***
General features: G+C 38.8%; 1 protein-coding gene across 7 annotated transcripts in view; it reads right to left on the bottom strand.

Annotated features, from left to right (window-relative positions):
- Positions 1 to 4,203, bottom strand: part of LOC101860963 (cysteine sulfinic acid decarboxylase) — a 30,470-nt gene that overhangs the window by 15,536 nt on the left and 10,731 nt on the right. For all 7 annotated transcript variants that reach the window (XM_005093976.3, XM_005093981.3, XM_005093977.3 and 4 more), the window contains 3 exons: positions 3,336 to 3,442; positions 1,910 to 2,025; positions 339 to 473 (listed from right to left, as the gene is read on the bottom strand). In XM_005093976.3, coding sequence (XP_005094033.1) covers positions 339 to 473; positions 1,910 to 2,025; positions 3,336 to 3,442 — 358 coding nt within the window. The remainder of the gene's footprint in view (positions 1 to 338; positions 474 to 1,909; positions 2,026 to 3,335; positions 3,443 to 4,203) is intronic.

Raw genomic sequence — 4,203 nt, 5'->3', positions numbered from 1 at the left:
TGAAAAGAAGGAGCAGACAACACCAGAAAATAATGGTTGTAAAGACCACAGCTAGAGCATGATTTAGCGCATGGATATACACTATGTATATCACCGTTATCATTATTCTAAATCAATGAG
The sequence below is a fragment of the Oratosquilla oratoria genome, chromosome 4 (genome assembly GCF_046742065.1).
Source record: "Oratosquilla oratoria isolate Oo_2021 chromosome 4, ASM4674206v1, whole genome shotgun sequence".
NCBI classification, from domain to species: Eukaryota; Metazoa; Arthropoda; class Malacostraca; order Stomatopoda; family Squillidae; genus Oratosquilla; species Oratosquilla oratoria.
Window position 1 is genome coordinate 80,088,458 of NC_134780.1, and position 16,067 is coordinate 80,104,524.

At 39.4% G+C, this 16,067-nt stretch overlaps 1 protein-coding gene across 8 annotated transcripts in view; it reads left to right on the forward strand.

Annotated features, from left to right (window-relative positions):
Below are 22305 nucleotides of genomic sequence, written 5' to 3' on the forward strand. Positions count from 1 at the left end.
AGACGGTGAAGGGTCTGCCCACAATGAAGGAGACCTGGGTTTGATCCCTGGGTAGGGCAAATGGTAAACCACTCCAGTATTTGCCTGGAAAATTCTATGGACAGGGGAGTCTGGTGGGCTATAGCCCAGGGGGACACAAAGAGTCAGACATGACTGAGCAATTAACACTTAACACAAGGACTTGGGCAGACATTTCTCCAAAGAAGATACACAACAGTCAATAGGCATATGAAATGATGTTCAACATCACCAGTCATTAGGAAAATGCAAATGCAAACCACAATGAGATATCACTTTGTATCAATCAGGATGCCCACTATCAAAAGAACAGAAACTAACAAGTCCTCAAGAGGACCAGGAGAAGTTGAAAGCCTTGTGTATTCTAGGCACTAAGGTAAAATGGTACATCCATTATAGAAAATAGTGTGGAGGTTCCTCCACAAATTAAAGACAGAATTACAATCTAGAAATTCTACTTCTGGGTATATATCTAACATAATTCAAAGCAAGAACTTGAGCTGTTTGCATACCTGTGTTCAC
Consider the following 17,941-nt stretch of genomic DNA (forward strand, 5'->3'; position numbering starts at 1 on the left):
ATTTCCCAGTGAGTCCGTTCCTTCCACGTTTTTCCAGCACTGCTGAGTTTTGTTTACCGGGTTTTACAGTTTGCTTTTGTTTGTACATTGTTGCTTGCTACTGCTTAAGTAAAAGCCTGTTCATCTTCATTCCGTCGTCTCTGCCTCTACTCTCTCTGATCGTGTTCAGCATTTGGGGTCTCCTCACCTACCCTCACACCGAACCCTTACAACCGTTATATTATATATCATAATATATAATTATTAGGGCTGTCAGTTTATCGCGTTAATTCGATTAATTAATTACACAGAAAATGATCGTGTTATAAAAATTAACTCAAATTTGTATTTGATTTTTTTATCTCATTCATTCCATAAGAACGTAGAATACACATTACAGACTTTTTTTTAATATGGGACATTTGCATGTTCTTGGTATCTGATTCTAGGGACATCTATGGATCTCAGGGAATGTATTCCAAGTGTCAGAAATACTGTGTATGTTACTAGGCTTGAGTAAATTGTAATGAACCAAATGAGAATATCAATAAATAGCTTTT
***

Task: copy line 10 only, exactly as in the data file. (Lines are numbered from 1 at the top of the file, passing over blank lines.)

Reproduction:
At 39.4% G+C, this 16,067-nt stretch overlaps 1 protein-coding gene across 8 annotated transcripts in view; it reads left to right on the forward strand.